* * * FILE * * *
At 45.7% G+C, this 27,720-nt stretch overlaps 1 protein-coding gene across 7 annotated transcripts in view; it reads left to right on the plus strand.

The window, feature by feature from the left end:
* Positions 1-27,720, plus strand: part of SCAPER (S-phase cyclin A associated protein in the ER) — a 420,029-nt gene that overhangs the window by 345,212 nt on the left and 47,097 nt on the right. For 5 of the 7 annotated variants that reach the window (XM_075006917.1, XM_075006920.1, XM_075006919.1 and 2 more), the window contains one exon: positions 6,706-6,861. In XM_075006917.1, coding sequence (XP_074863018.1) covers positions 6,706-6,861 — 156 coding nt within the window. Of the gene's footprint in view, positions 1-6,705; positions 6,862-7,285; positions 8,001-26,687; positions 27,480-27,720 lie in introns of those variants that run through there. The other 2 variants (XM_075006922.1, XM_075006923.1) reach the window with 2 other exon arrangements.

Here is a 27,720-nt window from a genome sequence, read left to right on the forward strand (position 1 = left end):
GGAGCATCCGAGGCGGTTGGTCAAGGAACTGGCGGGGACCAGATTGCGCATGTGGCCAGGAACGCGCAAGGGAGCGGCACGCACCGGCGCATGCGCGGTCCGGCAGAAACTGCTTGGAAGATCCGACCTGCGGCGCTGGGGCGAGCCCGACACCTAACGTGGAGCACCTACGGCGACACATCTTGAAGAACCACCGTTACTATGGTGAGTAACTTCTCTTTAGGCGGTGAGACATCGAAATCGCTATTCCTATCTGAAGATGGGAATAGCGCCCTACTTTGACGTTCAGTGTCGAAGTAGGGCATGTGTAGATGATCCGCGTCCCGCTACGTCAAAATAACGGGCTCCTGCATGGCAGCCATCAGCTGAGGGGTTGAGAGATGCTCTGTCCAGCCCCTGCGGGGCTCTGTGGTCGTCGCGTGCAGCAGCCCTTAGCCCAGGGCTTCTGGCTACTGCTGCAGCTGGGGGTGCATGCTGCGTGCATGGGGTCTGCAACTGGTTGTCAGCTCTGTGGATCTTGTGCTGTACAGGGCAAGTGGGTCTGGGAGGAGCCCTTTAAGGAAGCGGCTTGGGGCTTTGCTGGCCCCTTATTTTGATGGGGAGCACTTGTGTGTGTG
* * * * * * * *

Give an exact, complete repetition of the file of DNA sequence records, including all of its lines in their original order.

At 45.7% G+C, this 27,720-nt stretch overlaps 1 protein-coding gene across 7 annotated transcripts in view; it reads left to right on the plus strand.

The window, feature by feature from the left end:
* Positions 1-27,720, plus strand: part of SCAPER (S-phase cyclin A associated protein in the ER) — a 420,029-nt gene that overhangs the window by 345,212 nt on the left and 47,097 nt on the right. For 5 of the 7 annotated variants that reach the window (XM_075006917.1, XM_075006920.1, XM_075006919.1 and 2 more), the window contains one exon: positions 6,706-6,861. In XM_075006917.1, coding sequence (XP_074863018.1) covers positions 6,706-6,861 — 156 coding nt within the window. Of the gene's footprint in view, positions 1-6,705; positions 6,862-7,285; positions 8,001-26,687; positions 27,480-27,720 lie in introns of those variants that run through there. The other 2 variants (XM_075006922.1, XM_075006923.1) reach the window with 2 other exon arrangements.

Here is a 27,720-nt window from a genome sequence, read left to right on the forward strand (position 1 = left end):
GGAGCATCCGAGGCGGTTGGTCAAGGAACTGGCGGGGACCAGATTGCGCATGTGGCCAGGAACGCGCAAGGGAGCGGCACGCACCGGCGCATGCGCGGTCCGGCAGAAACTGCTTGGAAGATCCGACCTGCGGCGCTGGGGCGAGCCCGACACCTAACGTGGAGCACCTACGGCGACACATCTTGAAGAACCACCGTTACTATGGTGAGTAACTTCTCTTTAGGCGGTGAGACATCGAAATCGCTATTCCTATCTGAAGATGGGAATAGCGCCCTACTTTGACGTTCAGTGTCGAAGTAGGGCATGTGTAGATGATCCGCGTCCCGCTACGTCAAAATAACGGGCTCCTGCATGGCAGCCATCAGCTGAGGGGTTGAGAGATGCTCTGTCCAGCCCCTGCGGGGCTCTGTGGTCGTCGCGTGCAGCAGCCCTTAGCCCAGGGCTTCTGGCTACTGCTGCAGCTGGGGGTGCATGCTGCGTGCATGGGGTCTGCAACTGGTTGTCAGCTCTGTGGATCTTGTGCTGTACAGGGCAAGTGGGTCTGGGAGGAGCCCTTTAAGGAAGCGGCTTGGGGCTTTGCTGGCCCCTTATTTTGATGGGGAGCACTTGTGTGTGTG